If that was a surprise of sorts, motion controls were too. Suddenly, I really love them. I am at a loss to explain why they suddenly delight me so much, but they seem brisk and forgiving, and while the gyro loses itself semi-regularly in busy moments (after the last few years I can empathise with the gyro), a quick point of the right Joy-Con at the screen and a press of Y to recalibrate whenever the system got confused is all it takes to put you back on track. It works as you’d expect: sword (and camera control) on the right Joy-Con and shield on the left. For the first time I was really able to enjoy the game’s battles, particularly that first boss encounter in which you must not just strike but fake-out your opponent and lead them in the wrong direction. And for the first time I was able to enjoy the other bits of motion-control business that the game offers. Turning 3D puzzle keys to put them in locks. Moving Link’s Loftwing bird through the sky. That funny bit where you basically putt little electrical charges into holes to open doors. Throwing bombs or bowling bombs – I found this particularly tricky with the button set-up – was suddenly a delight.

The Loftwing Amiibo allows you to travel between the overworld and the ground at the tap of – well – an Amiibo. Handy idea, shame you have to buy an Amiibo for it.

I appreciate the Wii version probably worked better than I remember it working (just as I appreciate that the buttons probably make more sense for a lot of people than they did for me) but that’s the point I think – I still remember this as the Zelda in which the controls felt like a sheet of glass separating me from proper immersion in the adventure. Coming from the series that invented Z-trigger targeting, which always seems so utterly innate, it was always a bit of a shame. In truth, motion controls still leave me subtly removed from the heart of the action here, but I feel a lot closer to it anyway on Switch. (Just be warned: if you’re playing on a Switch Lite – and why wouldn’t you, it’s a gorgeous machine – you are going to be stuck with buttons. Not a disaster, but not ideal if you ask me.)

Moving beyond controls, I should probably add that I have been playing Skyward Sword HD with two different opinions rattling in my head. One is from a friend who adores this Zelda above all competitors, above all other games. The other is a friend who replayed the Wii version recently and loathed every minute of it. This posed a question to me. Since the Daedalian thrills of Link to the Past – the absolute best Zelda, no backsies – I have always tried to approach Zelda games as puzzles in themselves. Here I would argue, the real puzzle is a question of reputation. Is Skyward Sword a great Zelda game or not?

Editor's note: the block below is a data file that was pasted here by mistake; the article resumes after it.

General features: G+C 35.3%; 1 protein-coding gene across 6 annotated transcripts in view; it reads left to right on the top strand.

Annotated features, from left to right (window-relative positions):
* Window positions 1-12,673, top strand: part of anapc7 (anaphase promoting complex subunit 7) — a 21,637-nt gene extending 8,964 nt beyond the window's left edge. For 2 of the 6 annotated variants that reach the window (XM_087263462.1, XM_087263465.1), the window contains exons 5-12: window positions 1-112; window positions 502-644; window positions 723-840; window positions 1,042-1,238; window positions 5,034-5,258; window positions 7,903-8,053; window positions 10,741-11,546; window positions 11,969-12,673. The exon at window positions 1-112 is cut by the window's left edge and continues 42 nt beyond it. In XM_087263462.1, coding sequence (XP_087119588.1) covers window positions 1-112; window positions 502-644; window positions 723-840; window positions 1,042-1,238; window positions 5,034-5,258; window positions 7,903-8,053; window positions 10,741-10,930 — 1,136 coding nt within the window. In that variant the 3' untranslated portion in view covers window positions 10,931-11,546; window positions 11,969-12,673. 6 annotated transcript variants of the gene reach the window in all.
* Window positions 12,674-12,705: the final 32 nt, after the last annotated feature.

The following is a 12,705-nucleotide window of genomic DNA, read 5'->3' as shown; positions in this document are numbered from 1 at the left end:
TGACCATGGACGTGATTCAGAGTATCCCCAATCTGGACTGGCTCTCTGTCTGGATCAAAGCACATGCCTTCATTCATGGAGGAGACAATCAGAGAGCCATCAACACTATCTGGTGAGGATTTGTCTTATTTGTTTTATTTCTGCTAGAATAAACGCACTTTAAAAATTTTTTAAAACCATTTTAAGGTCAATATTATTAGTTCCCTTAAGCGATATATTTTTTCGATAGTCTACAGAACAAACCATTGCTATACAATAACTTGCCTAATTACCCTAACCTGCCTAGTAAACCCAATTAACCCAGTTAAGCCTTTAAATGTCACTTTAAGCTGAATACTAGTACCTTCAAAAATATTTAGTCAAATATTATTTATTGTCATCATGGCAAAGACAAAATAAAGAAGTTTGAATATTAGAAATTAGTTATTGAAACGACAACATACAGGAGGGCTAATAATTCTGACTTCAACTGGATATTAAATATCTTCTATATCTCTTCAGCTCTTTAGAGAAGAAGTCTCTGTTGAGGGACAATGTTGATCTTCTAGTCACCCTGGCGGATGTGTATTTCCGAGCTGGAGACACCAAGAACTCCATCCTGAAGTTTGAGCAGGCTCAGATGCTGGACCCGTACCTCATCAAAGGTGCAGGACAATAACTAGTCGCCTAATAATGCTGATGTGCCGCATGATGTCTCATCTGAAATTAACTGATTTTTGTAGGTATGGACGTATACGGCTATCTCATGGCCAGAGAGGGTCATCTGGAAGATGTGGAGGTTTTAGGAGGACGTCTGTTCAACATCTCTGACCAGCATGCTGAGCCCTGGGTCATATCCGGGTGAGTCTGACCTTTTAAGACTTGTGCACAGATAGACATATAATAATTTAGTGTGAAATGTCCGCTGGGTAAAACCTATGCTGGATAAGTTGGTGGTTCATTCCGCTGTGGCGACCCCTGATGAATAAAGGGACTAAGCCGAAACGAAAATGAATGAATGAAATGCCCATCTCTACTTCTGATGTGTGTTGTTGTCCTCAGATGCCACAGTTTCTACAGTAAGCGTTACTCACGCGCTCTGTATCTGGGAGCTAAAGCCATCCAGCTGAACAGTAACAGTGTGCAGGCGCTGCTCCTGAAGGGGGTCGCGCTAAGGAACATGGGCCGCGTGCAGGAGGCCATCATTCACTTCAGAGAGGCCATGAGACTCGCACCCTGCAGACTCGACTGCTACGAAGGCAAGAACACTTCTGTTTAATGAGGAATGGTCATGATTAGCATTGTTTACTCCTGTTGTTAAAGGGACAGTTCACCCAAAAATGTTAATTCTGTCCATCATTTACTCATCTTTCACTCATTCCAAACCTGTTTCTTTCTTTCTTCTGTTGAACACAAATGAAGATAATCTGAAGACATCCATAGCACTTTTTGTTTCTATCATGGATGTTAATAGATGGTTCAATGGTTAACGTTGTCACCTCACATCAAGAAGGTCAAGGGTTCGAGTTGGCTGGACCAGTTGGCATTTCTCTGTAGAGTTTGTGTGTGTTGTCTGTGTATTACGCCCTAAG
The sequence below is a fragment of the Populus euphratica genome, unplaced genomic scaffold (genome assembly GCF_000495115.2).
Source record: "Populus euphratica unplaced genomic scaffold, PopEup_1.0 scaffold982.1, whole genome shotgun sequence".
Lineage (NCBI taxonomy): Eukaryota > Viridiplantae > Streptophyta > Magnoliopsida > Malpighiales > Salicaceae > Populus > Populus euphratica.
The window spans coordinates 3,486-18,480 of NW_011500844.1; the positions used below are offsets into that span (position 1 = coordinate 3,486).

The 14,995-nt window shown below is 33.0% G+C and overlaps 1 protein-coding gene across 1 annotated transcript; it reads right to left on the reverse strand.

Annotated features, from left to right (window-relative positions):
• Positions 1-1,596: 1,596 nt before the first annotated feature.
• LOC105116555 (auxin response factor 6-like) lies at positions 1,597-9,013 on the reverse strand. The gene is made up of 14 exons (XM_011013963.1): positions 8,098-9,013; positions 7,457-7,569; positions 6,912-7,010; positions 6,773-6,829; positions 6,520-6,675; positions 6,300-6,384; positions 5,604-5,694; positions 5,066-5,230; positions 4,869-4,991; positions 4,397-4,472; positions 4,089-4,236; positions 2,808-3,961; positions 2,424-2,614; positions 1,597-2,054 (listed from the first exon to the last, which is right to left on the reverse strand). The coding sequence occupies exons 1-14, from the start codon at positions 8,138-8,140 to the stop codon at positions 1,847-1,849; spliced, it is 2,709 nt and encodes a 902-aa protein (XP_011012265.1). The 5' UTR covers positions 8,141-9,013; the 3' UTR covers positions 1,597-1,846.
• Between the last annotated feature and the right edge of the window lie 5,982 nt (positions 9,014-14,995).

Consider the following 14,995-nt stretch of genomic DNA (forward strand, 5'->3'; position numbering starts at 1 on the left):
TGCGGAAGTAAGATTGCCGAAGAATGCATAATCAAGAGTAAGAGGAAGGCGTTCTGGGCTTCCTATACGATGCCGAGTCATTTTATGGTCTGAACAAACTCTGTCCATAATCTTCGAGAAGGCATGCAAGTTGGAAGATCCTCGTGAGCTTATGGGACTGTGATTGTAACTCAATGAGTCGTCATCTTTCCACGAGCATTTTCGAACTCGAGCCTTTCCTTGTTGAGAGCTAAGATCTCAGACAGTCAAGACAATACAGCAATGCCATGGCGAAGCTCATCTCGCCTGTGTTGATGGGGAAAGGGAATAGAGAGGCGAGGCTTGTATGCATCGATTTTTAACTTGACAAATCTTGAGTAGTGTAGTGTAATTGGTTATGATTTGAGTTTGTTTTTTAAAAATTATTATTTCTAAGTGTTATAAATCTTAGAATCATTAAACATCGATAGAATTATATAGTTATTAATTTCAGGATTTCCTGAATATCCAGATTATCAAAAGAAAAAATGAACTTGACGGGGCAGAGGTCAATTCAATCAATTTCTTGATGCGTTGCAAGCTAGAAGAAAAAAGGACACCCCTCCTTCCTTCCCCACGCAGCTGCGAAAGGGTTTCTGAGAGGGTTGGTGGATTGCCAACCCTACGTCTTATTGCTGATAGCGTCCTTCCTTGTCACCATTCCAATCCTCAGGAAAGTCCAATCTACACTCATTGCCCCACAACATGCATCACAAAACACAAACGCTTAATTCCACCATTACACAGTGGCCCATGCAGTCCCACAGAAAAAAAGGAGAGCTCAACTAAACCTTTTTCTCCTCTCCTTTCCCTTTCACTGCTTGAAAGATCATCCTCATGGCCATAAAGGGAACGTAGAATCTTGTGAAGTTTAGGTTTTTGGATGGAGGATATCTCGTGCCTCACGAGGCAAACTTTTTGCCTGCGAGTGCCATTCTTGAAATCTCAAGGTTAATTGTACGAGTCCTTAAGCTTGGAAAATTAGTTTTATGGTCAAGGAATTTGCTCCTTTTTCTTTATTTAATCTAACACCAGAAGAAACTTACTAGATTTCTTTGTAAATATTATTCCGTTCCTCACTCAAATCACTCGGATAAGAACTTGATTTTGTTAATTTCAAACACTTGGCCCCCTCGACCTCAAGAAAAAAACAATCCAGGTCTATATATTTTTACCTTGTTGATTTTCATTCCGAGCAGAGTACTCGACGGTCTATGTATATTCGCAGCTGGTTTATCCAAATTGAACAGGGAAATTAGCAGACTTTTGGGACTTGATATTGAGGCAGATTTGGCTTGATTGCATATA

The art looks great – the game has aged far more painlessly than a lot of its peers.

This is certainly the best chance you’ll get to answer that question fairly. Alongside the control options, there have been a lot of tweaks to make things smoother. Alongside different save slots, the game now auto-saves from time to time, which means no more trudging back to a save point – annoying as this was, in a way, I feel like this might be missing the point somewhat, Skyward Sword’s bird statues coming across a bit like the point where you have to turn an LP over halfway: a limitation that becomes a cherished ritual. Elsewhere, the tutorials have been streamlined and Fi, the talking sword, no longer interrupts you so frequently, just as you’re no longer interrupted with an explanation when you pick up an object you’ve already picked up before. Fi can now be summoned for additional help when you’re stuck, and the game runs at 60 fps. Oh, and you can skip cutscenes and fast-forward dialogue.

Crucially the whole thing’s been given an HD upgrade. I had misgivings about how Skyward Sword’s feathery, impressionist art style would work in HD – if any game was made for the migraine aura of a good blurry CRT it’s this one – but it’s been a delight. This is a beautiful game, and it retains its beauty, while clearly being a decade old: in a way that only adds to it. The colours are straight out of Cezanne and the textures feel dappled with individual dabs of the paintbrush. Character models are wonderfully odd with their exaggerated faces, and the game’s central hub, the floating town of Skyloft, is an absolute delight. I’m not sure if I have a more favourite location in any game outside of Wind-Waker, from the lonely promontories to the gorgeous multi-colour bazaar where you can upgrade items and buy new ones, or simply enjoy the sense of being in a huge, chummy tent.